Half of the US hydroxychloroquine supply - the drug Trump touts as a possible coronavirus treatment - has been abruptly cut off
- The US has abruptly lost 47% of its supply of hydroxychloroquine, the drug touted by the president as a potential treatment and preventive measure for COVID-19.
- Much of the drug has been produced in India, which banned exporting it.
- Despite the president's claims, there is little scientific evidence that the drug is effective for fighting the novel coronavirus. It's normally used to treat lupus, arthritis, and malaria.
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Hydroxychloroquine is normally used to treat and ward off the symptoms for malaria, arthritis, and lupus. Much of it is developed in India, which on Saturday banned its export, according to Bloomberg News.
India provided about 47% of the US's supply, according to data from 2019 analyzed by Bloomberg
At a press conference on Saturday, President Trump said a request to India to release shipments of the drug that had already been ordered was under "serious consideration." The outright ban was announced by India's Directorate General of Foreign Trade on April 4, although the country had already limited exports of the drug prior to the Saturday ban.
"It's a powerful drug on malaria, and there are scientific works on this. Some strong signs," Trump said Sunday, adding that the US had a stockpile of over 29 million hydroxychloroquine pills that could be used.
"What do you have to lose?" he has said repeatedly, despite the medication's potential side effects and its unproven effects on COVID-19 patients. Clinical trials are currently underway.
Dr. Anthony Fauci, the director of the National Institute of Allergy and Infectious Diseases and member of the White House Coronavirus Tasks Force, has multiple times said the evidence on the drug is unproven despite the president's claims. It is still undergoing clinical trials for treating COVID-19.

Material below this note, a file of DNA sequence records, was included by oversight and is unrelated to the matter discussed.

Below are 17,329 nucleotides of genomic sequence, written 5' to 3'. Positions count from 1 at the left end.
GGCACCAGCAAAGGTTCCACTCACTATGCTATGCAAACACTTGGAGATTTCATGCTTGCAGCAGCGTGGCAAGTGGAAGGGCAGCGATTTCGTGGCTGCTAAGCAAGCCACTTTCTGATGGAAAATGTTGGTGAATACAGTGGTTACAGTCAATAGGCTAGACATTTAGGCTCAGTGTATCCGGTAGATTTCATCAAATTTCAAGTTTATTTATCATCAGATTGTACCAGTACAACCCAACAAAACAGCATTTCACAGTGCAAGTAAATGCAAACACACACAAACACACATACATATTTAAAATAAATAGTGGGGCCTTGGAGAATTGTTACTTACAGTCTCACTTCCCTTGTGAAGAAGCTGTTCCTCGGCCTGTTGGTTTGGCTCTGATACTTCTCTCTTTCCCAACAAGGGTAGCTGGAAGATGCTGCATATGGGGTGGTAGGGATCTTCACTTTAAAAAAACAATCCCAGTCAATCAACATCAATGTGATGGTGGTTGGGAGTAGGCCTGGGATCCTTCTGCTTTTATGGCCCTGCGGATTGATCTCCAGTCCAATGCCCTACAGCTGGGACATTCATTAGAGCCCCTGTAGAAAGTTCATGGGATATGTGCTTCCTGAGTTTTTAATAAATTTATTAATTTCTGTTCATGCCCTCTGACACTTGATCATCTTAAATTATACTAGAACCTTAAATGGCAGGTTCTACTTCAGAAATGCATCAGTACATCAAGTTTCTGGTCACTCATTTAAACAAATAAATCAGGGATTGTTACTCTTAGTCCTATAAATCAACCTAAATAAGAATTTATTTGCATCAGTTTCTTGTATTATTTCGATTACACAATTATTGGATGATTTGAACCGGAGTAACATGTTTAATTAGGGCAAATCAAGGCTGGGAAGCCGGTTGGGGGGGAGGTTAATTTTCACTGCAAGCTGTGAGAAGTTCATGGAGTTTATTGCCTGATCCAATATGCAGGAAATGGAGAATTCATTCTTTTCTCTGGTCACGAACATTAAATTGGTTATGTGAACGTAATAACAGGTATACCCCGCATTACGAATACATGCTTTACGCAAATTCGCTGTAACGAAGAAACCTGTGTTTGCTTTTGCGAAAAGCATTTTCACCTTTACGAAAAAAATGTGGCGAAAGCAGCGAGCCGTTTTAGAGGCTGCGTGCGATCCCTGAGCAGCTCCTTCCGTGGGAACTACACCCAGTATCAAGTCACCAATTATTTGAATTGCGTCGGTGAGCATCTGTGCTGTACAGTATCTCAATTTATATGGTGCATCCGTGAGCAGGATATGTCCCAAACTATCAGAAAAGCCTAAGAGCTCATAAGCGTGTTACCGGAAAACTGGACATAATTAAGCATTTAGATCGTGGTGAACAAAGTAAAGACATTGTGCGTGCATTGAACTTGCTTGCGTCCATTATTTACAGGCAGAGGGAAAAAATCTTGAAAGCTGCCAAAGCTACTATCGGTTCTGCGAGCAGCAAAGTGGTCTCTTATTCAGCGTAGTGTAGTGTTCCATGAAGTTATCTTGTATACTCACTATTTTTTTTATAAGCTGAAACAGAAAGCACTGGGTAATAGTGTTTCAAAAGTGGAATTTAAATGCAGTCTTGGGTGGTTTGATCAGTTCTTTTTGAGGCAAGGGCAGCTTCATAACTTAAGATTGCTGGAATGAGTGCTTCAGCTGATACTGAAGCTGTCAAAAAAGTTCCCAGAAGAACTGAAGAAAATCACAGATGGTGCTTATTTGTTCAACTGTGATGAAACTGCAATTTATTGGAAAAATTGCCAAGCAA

"In terms of science, I don't think we could definitively say it works," Fauci said during an appearance on CBS's "Face the Nation" on Sunday.
When a reporter at a press briefing on Sunday asked Fauci to answer questions about the drug, the president refused to allow him to answer, moving the press conference toward a different topic.
"He answered that question 15 times," Trump said.
Erin Fox, a drug-shortage expert and the senior pharmacy director for the University of Utah's health system told Business Insider in March that a shortage of the drug could spell trouble for those who need it.
"People rely on this medication," Fox said. "They have chronic illnesses, and they really rely on this. Once you're stable on these therapies, it's not something that is easy to switch."
India's ban on exports will likely increase prices of the medication short-term and limit supply in the long run, Bloomberg reported. The ban is aimed at ensuring the country has enough access to the drug for its own citizens, according to the report.
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